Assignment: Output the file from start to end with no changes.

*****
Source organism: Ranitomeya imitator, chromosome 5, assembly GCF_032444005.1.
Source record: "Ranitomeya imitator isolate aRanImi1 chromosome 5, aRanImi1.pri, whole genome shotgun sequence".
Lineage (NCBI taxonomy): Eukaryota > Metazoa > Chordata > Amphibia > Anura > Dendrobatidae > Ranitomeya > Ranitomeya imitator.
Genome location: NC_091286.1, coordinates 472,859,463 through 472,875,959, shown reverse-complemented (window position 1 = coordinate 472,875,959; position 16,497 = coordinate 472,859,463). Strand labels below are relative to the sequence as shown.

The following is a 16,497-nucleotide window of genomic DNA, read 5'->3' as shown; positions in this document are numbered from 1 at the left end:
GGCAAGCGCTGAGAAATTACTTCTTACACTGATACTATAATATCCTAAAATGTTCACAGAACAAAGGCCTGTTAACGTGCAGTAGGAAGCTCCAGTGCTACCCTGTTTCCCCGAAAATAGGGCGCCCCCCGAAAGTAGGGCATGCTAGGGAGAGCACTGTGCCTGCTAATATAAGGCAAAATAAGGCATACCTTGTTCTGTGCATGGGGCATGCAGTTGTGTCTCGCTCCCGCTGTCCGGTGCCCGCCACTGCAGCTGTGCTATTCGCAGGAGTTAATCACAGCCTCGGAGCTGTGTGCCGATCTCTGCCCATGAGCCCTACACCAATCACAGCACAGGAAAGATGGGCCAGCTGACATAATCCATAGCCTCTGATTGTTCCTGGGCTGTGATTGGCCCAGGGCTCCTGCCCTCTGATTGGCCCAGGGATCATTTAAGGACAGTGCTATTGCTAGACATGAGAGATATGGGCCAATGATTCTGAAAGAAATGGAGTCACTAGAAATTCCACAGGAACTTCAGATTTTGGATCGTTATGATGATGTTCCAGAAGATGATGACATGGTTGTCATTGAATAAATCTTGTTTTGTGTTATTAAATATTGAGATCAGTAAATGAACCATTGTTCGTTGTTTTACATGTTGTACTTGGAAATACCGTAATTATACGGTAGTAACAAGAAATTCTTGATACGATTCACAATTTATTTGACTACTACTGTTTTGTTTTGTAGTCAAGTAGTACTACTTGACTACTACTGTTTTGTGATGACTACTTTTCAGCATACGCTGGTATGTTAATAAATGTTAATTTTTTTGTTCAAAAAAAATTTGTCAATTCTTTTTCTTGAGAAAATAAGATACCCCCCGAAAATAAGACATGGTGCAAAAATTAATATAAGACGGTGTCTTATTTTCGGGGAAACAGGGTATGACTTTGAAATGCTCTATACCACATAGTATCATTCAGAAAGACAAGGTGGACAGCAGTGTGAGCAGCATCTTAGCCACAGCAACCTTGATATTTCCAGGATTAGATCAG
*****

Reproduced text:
Source organism: Ranitomeya imitator, chromosome 5, assembly GCF_032444005.1.
Source record: "Ranitomeya imitator isolate aRanImi1 chromosome 5, aRanImi1.pri, whole genome shotgun sequence".
Lineage (NCBI taxonomy): Eukaryota > Metazoa > Chordata > Amphibia > Anura > Dendrobatidae > Ranitomeya > Ranitomeya imitator.
Genome location: NC_091286.1, coordinates 472,859,463 through 472,875,959, shown reverse-complemented (window position 1 = coordinate 472,875,959; position 16,497 = coordinate 472,859,463). Strand labels below are relative to the sequence as shown.

The following is a 16,497-nucleotide window of genomic DNA, read 5'->3' as shown; positions in this document are numbered from 1 at the left end:
GGCAAGCGCTGAGAAATTACTTCTTACACTGATACTATAATATCCTAAAATGTTCACAGAACAAAGGCCTGTTAACGTGCAGTAGGAAGCTCCAGTGCTACCCTGTTTCCCCGAAAATAGGGCGCCCCCCGAAAGTAGGGCATGCTAGGGAGAGCACTGTGCCTGCTAATATAAGGCAAAATAAGGCATACCTTGTTCTGTGCATGGGGCATGCAGTTGTGTCTCGCTCCCGCTGTCCGGTGCCCGCCACTGCAGCTGTGCTATTCGCAGGAGTTAATCACAGCCTCGGAGCTGTGTGCCGATCTCTGCCCATGAGCCCTACACCAATCACAGCACAGGAAAGATGGGCCAGCTGACATAATCCATAGCCTCTGATTGTTCCTGGGCTGTGATTGGCCCAGGGCTCCTGCCCTCTGATTGGCCCAGGGATCATTTAAGGACAGTGCTATTGCTAGACATGAGAGATATGGGCCAATGATTCTGAAAGAAATGGAGTCACTAGAAATTCCACAGGAACTTCAGATTTTGGATCGTTATGATGATGTTCCAGAAGATGATGACATGGTTGTCATTGAATAAATCTTGTTTTGTGTTATTAAATATTGAGATCAGTAAATGAACCATTGTTCGTTGTTTTACATGTTGTACTTGGAAATACCGTAATTATACGGTAGTAACAAGAAATTCTTGATACGATTCACAATTTATTTGACTACTACTGTTTTGTTTTGTAGTCAAGTAGTACTACTTGACTACTACTGTTTTGTGATGACTACTTTTCAGCATACGCTGGTATGTTAATAAATGTTAATTTTTTTGTTCAAAAAAAATTTGTCAATTCTTTTTCTTGAGAAAATAAGATACCCCCCGAAAATAAGACATGGTGCAAAAATTAATATAAGACGGTGTCTTATTTTCGGGGAAACAGGGTATGACTTTGAAATGCTCTATACCACATAGTATCATTCAGAAAGACAAGGTGGACAGCAGTGTGAGCAGCATCTTAGCCACAGCAACCTTGATATTTCCAGGATTAGATCAG